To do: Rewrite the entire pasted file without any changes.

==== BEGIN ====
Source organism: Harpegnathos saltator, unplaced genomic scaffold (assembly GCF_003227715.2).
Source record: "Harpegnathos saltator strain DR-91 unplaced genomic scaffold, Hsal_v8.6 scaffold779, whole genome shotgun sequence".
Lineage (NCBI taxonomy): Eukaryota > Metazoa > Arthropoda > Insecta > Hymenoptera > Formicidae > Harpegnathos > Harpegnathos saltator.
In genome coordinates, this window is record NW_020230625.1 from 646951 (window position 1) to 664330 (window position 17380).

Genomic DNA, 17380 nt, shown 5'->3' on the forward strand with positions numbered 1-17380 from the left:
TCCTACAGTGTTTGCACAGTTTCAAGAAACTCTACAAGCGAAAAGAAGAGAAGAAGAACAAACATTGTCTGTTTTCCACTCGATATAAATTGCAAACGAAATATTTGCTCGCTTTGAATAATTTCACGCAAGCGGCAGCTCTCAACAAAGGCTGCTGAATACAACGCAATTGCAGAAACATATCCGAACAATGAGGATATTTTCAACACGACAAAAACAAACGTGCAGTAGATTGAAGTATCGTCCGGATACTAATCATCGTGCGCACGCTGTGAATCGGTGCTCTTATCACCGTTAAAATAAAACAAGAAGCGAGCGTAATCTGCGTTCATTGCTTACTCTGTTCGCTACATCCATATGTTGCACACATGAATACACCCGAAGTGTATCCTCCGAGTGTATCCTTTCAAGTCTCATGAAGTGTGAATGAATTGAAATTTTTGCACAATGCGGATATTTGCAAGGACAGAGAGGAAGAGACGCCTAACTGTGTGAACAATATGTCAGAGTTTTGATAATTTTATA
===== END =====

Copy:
Source organism: Harpegnathos saltator, unplaced genomic scaffold (assembly GCF_003227715.2).
Source record: "Harpegnathos saltator strain DR-91 unplaced genomic scaffold, Hsal_v8.6 scaffold779, whole genome shotgun sequence".
Lineage (NCBI taxonomy): Eukaryota > Metazoa > Arthropoda > Insecta > Hymenoptera > Formicidae > Harpegnathos > Harpegnathos saltator.
In genome coordinates, this window is record NW_020230625.1 from 646951 (window position 1) to 664330 (window position 17380).

Genomic DNA, 17380 nt, shown 5'->3' on the forward strand with positions numbered 1-17380 from the left:
TCCTACAGTGTTTGCACAGTTTCAAGAAACTCTACAAGCGAAAAGAAGAGAAGAAGAACAAACATTGTCTGTTTTCCACTCGATATAAATTGCAAACGAAATATTTGCTCGCTTTGAATAATTTCACGCAAGCGGCAGCTCTCAACAAAGGCTGCTGAATACAACGCAATTGCAGAAACATATCCGAACAATGAGGATATTTTCAACACGACAAAAACAAACGTGCAGTAGATTGAAGTATCGTCCGGATACTAATCATCGTGCGCACGCTGTGAATCGGTGCTCTTATCACCGTTAAAATAAAACAAGAAGCGAGCGTAATCTGCGTTCATTGCTTACTCTGTTCGCTACATCCATATGTTGCACACATGAATACACCCGAAGTGTATCCTCCGAGTGTATCCTTTCAAGTCTCATGAAGTGTGAATGAATTGAAATTTTTGCACAATGCGGATATTTGCAAGGACAGAGAGGAAGAGACGCCTAACTGTGTGAACAATATGTCAGAGTTTTGATAATTTTATA